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  • This dataset is used and fully described/interpreted in the paper: Passelegue, F. X., N. Brantut, T. M. Mitchell, Fault reactivation by fluid injection: Controls from stress state and injection rate, submitted to Geophys. Res. Lett. Text files contain raw and processed data. Mechanical data are raw. Load needs to corrected (offset) from piston friction, measured at the beginning of each run before the hit point. Axial displacement is converted into sample shortening by correcting the load from machine stiffness, which is equal to 480 kN/mm (calibrated on Mon. 14 Mar. 2016). Data include a set of elastic wave first arrival times, obtained from time of flight measurements using an array of piezoelectric transducers and the cross-correlation method detailed in Brantut (2015) (see reference above). Two separate files correspond to mechanical data from experiments conducted at 50 and 100 MPa confining pressure (""mech_Pc=???MPa.txt""). One file (""sensors.txt"") contains the initial positions of each piezoelectric transducer. Files named ""wave_?_Pc=100MPa.txt"" (?=1,2,3 or 4) contain time series of arrival times during the four injections conducted at Pc=100MPa. Each column consists in the time-of-flight between a given pair of sensors (x->y, where x is the index of source sensor, and y is the index of the receiver sensor, as per their numbering in the ""sensors.txt"" file.) In all the data files, the first column corresponds to a common time basis, in seconds.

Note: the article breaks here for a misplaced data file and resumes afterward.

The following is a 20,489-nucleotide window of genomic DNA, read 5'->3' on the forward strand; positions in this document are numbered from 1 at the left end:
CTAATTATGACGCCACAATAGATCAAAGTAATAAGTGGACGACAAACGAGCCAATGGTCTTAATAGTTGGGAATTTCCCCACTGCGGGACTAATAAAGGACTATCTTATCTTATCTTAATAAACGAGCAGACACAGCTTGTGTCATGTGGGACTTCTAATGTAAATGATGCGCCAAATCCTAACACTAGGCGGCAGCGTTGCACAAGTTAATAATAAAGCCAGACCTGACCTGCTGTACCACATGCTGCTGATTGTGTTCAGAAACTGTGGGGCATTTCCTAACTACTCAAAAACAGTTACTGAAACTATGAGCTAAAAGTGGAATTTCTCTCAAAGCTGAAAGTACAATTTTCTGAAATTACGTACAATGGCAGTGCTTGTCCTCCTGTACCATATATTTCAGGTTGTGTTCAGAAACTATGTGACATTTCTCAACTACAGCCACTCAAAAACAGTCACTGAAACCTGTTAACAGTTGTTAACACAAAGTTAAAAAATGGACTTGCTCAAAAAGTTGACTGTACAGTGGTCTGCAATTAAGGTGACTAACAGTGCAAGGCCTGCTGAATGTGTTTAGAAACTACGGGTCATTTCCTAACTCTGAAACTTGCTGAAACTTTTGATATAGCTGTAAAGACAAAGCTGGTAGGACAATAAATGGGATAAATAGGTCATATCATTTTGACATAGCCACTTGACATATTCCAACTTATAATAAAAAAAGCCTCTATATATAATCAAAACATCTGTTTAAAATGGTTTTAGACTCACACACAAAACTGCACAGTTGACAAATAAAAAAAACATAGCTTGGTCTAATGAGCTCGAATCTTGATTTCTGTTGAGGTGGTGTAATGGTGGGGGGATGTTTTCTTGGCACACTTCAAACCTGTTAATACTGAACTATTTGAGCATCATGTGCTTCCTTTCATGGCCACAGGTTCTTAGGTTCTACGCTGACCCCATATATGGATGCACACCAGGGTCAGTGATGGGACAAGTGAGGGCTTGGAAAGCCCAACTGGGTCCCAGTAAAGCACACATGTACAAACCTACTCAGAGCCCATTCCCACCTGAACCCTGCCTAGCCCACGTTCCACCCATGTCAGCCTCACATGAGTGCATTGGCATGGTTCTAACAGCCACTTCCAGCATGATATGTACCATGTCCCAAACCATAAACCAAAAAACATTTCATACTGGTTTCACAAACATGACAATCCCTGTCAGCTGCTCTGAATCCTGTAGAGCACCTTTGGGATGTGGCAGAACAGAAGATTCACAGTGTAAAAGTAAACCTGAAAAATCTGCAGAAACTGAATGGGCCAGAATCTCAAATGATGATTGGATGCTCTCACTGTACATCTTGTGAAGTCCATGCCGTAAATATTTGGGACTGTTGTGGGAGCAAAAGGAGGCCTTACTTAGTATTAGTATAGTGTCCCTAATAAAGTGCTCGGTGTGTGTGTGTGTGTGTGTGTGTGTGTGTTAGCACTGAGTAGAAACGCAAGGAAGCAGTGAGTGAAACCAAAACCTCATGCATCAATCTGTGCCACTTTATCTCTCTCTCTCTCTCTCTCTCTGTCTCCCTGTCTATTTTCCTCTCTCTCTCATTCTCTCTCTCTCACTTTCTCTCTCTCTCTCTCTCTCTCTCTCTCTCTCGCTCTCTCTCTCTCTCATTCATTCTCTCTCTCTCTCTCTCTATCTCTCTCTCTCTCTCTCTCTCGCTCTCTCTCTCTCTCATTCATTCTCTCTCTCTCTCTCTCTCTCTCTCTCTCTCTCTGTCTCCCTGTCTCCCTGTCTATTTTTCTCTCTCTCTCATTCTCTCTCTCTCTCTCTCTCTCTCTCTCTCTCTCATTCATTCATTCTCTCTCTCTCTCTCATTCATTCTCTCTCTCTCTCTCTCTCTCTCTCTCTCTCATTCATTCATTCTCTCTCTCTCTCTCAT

• This data has been recorded during a triaxial rock deformation experiment where a Lanhelin granite samples was subjected to controlled shear failure. The data consists of mechanical data (load, displacement, confining pressure, strain gauge data) and acoustic data necessary to reproduce the seismic tomography presented in 'Rupture energetics in crustal rock from laboratory-scale seismic tomography' by Aben, Brantut, Mitchell and David [2019], Geophysical Research Letters. Acoustic data contains AE source locations and arrival times, sensor locations, arrival times of active acoustic surveys.